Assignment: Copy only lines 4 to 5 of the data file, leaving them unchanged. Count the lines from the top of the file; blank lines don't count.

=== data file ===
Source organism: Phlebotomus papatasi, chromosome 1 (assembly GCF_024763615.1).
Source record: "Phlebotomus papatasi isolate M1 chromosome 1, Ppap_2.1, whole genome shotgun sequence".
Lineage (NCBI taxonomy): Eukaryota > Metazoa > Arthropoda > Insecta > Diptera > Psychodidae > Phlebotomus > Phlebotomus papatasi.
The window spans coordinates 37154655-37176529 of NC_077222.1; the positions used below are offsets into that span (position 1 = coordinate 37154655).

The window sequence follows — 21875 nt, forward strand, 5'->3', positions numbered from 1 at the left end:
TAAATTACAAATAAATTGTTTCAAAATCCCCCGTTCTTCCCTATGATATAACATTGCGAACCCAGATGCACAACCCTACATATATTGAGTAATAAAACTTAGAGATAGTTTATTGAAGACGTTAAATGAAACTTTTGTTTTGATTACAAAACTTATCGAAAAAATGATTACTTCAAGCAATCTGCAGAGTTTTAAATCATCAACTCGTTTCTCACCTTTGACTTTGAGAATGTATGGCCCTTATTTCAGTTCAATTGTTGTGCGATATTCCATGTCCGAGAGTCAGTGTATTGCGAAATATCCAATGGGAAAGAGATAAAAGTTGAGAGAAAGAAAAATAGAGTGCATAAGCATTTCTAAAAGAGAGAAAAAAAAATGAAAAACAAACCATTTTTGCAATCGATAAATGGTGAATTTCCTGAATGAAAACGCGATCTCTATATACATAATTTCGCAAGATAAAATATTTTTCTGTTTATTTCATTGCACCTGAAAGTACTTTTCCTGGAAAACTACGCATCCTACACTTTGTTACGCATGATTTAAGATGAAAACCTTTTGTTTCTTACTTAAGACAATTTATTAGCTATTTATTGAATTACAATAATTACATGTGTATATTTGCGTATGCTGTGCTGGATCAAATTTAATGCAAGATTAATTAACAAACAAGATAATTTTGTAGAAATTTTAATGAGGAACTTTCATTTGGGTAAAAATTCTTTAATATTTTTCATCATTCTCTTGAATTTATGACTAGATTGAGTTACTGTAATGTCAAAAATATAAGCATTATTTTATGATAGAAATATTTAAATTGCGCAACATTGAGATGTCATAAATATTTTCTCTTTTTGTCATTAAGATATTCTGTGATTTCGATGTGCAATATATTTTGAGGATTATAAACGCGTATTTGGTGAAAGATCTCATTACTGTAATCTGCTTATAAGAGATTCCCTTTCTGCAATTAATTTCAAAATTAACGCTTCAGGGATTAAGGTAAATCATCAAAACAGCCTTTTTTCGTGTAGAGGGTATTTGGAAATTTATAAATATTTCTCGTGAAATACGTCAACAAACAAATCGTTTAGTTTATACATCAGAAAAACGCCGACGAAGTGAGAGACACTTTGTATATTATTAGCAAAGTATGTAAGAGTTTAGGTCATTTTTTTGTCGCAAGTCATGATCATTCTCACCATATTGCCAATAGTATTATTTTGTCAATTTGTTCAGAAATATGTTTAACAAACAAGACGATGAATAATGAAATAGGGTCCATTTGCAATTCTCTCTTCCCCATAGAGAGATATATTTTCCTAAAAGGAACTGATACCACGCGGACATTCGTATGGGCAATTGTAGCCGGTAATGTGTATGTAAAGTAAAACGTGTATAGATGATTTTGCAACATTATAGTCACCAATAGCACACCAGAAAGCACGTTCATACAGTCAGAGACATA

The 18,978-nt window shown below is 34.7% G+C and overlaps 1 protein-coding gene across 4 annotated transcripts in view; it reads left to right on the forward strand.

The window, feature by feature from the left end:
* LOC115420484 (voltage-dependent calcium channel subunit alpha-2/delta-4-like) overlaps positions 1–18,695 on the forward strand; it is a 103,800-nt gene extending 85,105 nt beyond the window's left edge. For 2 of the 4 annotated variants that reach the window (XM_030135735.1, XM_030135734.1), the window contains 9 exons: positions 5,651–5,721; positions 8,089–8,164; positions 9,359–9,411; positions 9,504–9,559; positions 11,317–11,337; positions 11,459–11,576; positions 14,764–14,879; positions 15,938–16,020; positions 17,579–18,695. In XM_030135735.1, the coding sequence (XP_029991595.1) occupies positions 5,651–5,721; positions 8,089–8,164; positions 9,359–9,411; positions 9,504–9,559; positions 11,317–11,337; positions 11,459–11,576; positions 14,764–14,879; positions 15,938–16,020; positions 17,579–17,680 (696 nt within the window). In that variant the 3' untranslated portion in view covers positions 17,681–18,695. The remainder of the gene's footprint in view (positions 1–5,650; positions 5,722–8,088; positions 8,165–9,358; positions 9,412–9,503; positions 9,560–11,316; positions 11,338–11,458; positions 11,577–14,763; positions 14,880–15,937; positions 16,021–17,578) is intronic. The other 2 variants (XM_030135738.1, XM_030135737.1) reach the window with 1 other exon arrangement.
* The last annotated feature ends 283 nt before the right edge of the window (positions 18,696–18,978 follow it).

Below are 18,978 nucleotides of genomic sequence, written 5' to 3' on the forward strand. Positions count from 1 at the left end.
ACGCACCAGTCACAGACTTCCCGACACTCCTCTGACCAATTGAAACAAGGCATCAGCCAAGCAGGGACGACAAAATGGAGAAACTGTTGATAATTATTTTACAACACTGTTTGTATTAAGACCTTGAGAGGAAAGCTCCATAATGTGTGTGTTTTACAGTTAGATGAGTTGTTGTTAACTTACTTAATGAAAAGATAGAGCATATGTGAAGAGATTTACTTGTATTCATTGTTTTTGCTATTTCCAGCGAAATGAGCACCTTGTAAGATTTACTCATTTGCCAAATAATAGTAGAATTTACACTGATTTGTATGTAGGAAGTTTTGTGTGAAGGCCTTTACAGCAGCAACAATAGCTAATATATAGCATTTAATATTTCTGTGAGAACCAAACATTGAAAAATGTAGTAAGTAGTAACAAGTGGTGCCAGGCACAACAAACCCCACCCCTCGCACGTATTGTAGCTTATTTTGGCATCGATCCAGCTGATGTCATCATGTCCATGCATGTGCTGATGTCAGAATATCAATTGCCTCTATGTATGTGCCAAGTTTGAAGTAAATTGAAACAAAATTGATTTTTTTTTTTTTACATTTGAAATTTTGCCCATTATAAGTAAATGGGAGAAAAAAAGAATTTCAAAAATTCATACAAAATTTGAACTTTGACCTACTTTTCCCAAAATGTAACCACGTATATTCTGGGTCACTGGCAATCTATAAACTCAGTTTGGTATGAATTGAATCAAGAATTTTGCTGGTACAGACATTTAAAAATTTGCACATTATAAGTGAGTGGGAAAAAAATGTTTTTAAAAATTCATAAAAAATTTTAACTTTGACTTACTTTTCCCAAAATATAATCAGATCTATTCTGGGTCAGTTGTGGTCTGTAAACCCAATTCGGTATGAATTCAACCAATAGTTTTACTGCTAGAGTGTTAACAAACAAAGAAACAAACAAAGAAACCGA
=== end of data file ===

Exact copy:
The window spans coordinates 37154655-37176529 of NC_077222.1; the positions used below are offsets into that span (position 1 = coordinate 37154655).

The window sequence follows — 21875 nt, forward strand, 5'->3', positions numbered from 1 at the left end: